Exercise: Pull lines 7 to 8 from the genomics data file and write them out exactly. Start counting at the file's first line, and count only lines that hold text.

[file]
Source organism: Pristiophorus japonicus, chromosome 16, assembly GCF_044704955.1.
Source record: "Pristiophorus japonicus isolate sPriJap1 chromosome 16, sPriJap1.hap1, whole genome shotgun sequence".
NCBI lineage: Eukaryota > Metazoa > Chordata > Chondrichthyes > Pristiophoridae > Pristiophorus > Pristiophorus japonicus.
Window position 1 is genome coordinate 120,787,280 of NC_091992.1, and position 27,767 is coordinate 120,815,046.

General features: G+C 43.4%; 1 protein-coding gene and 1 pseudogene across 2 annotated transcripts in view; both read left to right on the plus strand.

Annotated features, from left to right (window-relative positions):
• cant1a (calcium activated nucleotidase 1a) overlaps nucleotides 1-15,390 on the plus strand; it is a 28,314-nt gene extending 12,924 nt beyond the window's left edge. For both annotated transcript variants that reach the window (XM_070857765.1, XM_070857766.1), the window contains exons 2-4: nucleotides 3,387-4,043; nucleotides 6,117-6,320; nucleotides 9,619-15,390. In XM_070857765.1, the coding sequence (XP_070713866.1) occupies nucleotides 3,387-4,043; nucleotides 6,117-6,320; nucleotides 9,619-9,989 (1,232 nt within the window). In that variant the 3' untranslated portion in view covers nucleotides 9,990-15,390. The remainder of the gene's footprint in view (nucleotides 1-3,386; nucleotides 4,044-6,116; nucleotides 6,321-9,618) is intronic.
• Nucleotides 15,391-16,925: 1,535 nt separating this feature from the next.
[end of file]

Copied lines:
• cant1a (calcium activated nucleotidase 1a) overlaps nucleotides 1-15,390 on the plus strand; it is a 28,314-nt gene extending 12,924 nt beyond the window's left edge. For both annotated transcript variants that reach the window (XM_070857765.1, XM_070857766.1), the window contains exons 2-4: nucleotides 3,387-4,043; nucleotides 6,117-6,320; nucleotides 9,619-15,390. In XM_070857765.1, the coding sequence (XP_070713866.1) occupies nucleotides 3,387-4,043; nucleotides 6,117-6,320; nucleotides 9,619-9,989 (1,232 nt within the window). In that variant the 3' untranslated portion in view covers nucleotides 9,990-15,390. The remainder of the gene's footprint in view (nucleotides 1-3,386; nucleotides 4,044-6,116; nucleotides 6,321-9,618) is intronic.
• Nucleotides 15,391-16,925: 1,535 nt separating this feature from the next.